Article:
Then Mariano Duncan, the Dodgers' first base coach, got in on the action, jawing with someone (or several someones) in the Brewers' dugout. Fielder held him back, and the benches cleared, but no punches were thrown, and cooler heads finally prevailed. Hard to see how the Brewers could consider themselves to be in the right on this one. Martin had every reason to be upset at being thrown out for doing nothing but hitting a long strike.

Brad Penny was pitching like himself again, and that was something good to see (or hear, actually, since I was listening on my XM at the Millennium High School graduation). Penny went seven scoreless innings, scattering six hits, and stranding six runners in scoring position.

Martin drove in three runs on a double, and then scored on a Gonzalez single to make it 4-0 in the first inning. He added a sac fly to score Juan Pierre in the seventh. Beimel allowed two hits and a run in the eighth, but that was all the Brewers would get. Yhency Brazoban, just called up from Triple-A Vegas, struck out the side in the ninth inning. Brad Penny improved to 6-1 on the season, with a very nice 2.26 ERA. Furcal got his ERA up over .300 (stands at .306), and he's still hitting the ball well. And the Dodgers took two of three in the series. Not much to complain about there.

Even Pierre had a decent night.

Pierre Watch: 2-4, 1BB, 2 runs scored, and 1 SB (raising his OBP to .303; Grady also moved him back the #2 slot)

Player of the Game: Russell Martin

Record: 27-20

P.S. I'm in Phoenix, so I'm headed to a Diamondbacks/Astros game tonight. If anything of note happens, I'll tell you about it. But don't expect it. I don't care about the outcome, but I guess I don't want the D-Backs to gain any ground while the Dodgers are off tonight (they're 4th in the NL West, 2.5 games behind the Dodgers), so I'll be an Astros' fan.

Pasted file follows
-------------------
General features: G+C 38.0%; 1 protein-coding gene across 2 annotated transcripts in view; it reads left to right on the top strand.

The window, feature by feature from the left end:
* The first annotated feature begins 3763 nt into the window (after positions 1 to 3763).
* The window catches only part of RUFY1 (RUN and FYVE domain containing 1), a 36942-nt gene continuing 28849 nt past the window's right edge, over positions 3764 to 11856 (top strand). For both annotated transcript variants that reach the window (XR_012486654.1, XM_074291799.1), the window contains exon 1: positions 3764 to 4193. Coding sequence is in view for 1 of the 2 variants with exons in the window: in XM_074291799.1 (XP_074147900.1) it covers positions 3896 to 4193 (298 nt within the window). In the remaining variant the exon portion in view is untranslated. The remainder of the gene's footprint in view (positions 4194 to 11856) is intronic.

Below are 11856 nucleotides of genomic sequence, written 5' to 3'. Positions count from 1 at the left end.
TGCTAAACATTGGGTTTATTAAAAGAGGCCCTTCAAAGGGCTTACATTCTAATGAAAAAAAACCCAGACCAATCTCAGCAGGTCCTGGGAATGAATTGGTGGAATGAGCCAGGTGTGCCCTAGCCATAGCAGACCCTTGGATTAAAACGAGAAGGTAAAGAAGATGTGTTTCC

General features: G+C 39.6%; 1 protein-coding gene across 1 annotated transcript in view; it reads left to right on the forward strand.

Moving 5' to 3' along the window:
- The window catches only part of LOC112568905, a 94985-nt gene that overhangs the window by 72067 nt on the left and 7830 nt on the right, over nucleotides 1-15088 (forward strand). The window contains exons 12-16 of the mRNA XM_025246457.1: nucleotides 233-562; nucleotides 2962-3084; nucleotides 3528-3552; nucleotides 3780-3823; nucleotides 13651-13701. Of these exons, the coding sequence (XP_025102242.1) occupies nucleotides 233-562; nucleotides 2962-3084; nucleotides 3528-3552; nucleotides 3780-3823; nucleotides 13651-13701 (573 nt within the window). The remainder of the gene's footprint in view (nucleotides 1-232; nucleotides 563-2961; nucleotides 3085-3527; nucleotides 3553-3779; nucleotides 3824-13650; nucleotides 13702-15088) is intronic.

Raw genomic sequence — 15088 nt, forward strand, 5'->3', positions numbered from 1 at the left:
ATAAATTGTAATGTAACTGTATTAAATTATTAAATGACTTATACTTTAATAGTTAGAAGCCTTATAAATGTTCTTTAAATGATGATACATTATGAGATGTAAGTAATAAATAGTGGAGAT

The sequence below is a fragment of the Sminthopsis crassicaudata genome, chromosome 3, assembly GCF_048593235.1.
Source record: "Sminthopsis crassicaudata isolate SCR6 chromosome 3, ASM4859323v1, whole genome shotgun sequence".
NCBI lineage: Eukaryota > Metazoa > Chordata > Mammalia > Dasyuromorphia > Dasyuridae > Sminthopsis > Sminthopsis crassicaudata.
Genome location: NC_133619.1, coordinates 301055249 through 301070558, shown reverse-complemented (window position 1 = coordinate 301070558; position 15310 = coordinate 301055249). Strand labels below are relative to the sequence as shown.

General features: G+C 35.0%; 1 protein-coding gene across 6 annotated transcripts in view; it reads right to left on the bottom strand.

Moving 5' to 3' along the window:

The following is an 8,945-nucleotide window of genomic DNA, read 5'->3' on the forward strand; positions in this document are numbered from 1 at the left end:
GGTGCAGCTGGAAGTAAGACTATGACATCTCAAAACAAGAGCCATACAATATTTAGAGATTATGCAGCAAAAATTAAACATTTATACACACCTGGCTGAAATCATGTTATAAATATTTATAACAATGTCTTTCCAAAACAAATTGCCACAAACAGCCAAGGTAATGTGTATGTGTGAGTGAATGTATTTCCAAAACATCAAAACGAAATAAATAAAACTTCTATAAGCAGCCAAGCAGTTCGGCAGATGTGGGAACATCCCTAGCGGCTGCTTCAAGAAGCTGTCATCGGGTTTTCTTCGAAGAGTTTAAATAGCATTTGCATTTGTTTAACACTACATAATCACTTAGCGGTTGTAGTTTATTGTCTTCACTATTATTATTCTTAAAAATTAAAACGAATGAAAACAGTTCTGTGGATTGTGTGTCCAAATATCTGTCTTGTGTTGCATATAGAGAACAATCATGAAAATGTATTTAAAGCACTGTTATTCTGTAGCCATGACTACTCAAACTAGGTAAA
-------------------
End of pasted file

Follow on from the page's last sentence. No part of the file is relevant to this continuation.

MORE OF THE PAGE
Wednesday, May 23, 2007

Game 46: Dodgers 3, Brewers 2

Well, it's nice to see a pitcher actually pitch well. Feels like it's been forever, and as I look at my notes, it appears that the last decent start by a Dodger starter was Wolf's last start, and that wasn't great. The last good start was from Brad Penny on Saturday, May 12. So it's been a while.

Wolf struggled a little bit in the first inning, but got out of it without a run. He gave up his first run in the third, and then retired nine batters in a row before allowing a walk and a double, which scored the second run. Wolf ended up going seven full innings, giving up three hits and three walks, while striking out four.

The Dodgers' offense, yet again, did not set the night on fire. Ben Sheets was just barely fallible, however, and the Dodgers managed to eke out three runs on four hits and a walk. Sheets had to leave in the seventh with a blister, and he got the loss.

The first run for the Dodgers came in the second, when Martin walked and stole second. Gonzalez hit a foul pop-up, but the Brewers' catcher, Estrada, dropped the ball. Gonzo had another chance, and he singled Martin home for the first run. The Brewers answered with a run of their own in the top of the third, but in the fourth inning, Kent led off with a double, and then Martin hit a home run to left center. 3-1, Dodgers. Turns out that home run was the last hit the Dodgers would have in the night.